7. 4 out of 5

    Vivian

    Easy to approach overview of human interrelations. So if you've been exposed to Myers-Briggs or basic psychology then the breakdown into four types is not going to be difficult to grasp, at all. The value in this book is rather than it merely being a categorical reference it explains how to approach, give feedback, criticism, workflow, etc. for the different types. Generally, people grok those that are similar to themselves, but others who approach activity differently may be perplexing at times Easy to approach overview of human interrelations. So if you've been exposed to Myers-Briggs or basic psychology then the breakdown into four types is not going to be difficult to grasp, at all. The value in this book is rather than it merely being a categorical reference it explains how to approach, give feedback, criticism, workflow, etc. for the different types. Generally, people grok those that are similar to themselves, but others who approach activity differently may be perplexing at times. Erikson provides a plethora of anecdotal examples to illustrate each instance. Of course, being what I am personality wise I found this to be a bit too much chitchat in style, but that also made me laugh since the book kinda was pointing out different strategies. I found this a useful refresher course.

  8. 5 out of 5

    A Need to Read

    An excellent insight into the people in your life, this book will scream at you about who you are as a person and who those closest to you are.

  9. 5 out of 5

    Oskar

    The most useful takeaway from the book is that there are different types of people. You need to adapt to that and treat people differently. The framework that the book uses to classify people is perhaps best thought of as an example of how you could group different people. It is in no way the only or best way to classify people. The book has zero references to scientific studies and instead focuses on the personal experiences of one individual. That doesn't mean that the book and the ideas aren' The most useful takeaway from the book is that there are different types of people. You need to adapt to that and treat people differently. The framework that the book uses to classify people is perhaps best thought of as an example of how you could group different people. It is in no way the only or best way to classify people. The book has zero references to scientific studies and instead focuses on the personal experiences of one individual. That doesn't mean that the book and the ideas aren't useful, but they are definitely not undisputed facts. All in all, if you value examples and an easy and useful mental framework then this is for you. If you want facts, look elsewhere.

  10. 5 out of 5

    Iain

    Absolute drivel from start to finish. Categorising people in over-simplified ways in order to manipulate them. The author provides examples, all of which come across as completely made up, and he himself comes across as the most abhorrent person. Perhaps society is in turmoil because too many people are reading nonsense like this and actually taking it seriously. You don't need this to understand people, you just need a bit of common sense and compassion. Avoid. Absolute drivel from start to finish. Categorising people in over-simplified ways in order to manipulate them. The author provides examples, all of which come across as completely made up, and he himself comes across as the most abhorrent person. Perhaps society is in turmoil because too many people are reading nonsense like this and actually taking it seriously. You don't need this to understand people, you just need a bit of common sense and compassion. Avoid.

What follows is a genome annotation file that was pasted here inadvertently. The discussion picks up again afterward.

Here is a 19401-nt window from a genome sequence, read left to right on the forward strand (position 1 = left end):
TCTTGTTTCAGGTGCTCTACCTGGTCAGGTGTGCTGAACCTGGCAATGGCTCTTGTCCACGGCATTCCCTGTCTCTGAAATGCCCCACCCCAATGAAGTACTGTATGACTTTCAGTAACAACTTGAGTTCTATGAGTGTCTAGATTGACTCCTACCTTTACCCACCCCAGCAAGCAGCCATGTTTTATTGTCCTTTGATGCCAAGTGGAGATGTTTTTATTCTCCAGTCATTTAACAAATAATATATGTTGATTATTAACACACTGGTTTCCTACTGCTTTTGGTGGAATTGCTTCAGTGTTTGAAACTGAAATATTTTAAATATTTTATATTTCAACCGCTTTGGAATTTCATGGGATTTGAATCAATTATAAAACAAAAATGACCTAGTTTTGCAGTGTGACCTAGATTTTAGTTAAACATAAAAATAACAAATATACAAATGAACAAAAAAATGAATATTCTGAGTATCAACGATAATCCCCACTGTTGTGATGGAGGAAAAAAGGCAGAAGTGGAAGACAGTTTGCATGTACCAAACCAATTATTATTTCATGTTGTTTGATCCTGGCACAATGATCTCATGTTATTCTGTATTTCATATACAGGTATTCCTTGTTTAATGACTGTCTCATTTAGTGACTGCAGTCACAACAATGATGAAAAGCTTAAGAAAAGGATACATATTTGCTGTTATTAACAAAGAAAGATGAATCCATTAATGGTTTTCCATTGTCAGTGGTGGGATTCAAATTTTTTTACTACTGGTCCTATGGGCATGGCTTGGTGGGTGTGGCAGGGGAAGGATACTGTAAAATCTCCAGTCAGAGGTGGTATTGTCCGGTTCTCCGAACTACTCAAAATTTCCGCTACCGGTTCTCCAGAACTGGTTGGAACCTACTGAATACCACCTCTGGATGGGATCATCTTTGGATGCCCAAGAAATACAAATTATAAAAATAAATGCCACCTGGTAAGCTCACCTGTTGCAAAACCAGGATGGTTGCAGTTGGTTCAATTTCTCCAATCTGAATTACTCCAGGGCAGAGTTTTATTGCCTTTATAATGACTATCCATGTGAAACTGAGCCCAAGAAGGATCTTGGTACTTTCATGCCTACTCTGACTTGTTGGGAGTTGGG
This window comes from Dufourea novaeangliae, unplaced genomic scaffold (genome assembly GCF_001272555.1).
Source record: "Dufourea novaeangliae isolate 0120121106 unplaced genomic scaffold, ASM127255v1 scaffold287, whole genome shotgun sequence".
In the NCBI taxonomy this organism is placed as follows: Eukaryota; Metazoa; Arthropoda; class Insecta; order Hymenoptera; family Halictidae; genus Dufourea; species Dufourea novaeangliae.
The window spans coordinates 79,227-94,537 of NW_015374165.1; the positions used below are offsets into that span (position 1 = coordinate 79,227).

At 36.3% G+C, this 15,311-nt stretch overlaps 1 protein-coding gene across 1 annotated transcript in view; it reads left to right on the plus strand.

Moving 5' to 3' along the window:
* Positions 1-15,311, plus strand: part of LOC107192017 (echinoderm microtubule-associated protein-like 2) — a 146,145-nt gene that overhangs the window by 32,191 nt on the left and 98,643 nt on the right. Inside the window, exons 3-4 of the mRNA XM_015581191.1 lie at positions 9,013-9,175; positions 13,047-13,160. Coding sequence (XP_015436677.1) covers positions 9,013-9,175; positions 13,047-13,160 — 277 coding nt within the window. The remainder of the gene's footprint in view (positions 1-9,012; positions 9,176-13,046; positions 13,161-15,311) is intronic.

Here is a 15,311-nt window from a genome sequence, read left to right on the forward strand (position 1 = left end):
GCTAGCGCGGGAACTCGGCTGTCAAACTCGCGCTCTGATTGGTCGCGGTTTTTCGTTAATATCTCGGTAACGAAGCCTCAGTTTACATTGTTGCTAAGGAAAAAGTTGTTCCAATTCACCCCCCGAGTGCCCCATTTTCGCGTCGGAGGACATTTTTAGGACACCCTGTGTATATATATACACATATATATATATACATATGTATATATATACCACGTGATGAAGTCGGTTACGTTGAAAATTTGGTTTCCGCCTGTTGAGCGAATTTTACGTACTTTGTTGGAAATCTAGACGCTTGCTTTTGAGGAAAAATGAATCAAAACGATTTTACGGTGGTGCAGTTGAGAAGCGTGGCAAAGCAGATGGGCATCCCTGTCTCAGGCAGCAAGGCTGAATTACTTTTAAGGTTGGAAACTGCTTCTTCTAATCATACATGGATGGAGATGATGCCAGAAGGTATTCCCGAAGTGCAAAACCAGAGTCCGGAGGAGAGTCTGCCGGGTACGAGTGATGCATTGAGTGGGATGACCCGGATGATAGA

11. 4 out of 5

    BookAholic12

    It was a very interesting read. I enjoyed the fact that I could see myself in the different colors. I definitely recommend this one!

  12. 4 out of 5

    Linda

    Have you wondered why you sometimes need to be alone for a while with your thoughts? Or why you always have to be the center of attention? Why certain people are so careless and sloppy? Or why you are surrounded by idiots? Thomas Erikson is explaining all this. He uses a known method to sort differences in communication and categorize people into four different groups, or personality types. Red people are impatient and focused on results, yellow people are positive and need to be the center of a Have you wondered why you sometimes need to be alone for a while with your thoughts? Or why you always have to be the center of attention? Why certain people are so careless and sloppy? Or why you are surrounded by idiots? Thomas Erikson is explaining all this. He uses a known method to sort differences in communication and categorize people into four different groups, or personality types. Red people are impatient and focused on results, yellow people are positive and need to be the center of attention, green people, which are the most common, are calm and good listeners, and blue people are well organized and pay attention to detail. Everyone is needed and the best group is consisting of all colors. People critical to this would certainly claim that it’s difficult to categorize people, but, of course, this method includes numerous variations, and most people have more than one color. Another critical comment might be that dividing people into groups is something that should be prevented, but Thomas Erikson doesn't value one quality more than another, he just states that we are all different. This is just a way to understand each other. We get to know the cause of conflicts and how best to treat them. Of course, this is not a totally waterproof method. People are unpredictable and complicated. The reality is always more complex. The book, a new edition, is entertaining and useful, both at work and in private life. Everyone benefits from this because everyone we all use communication.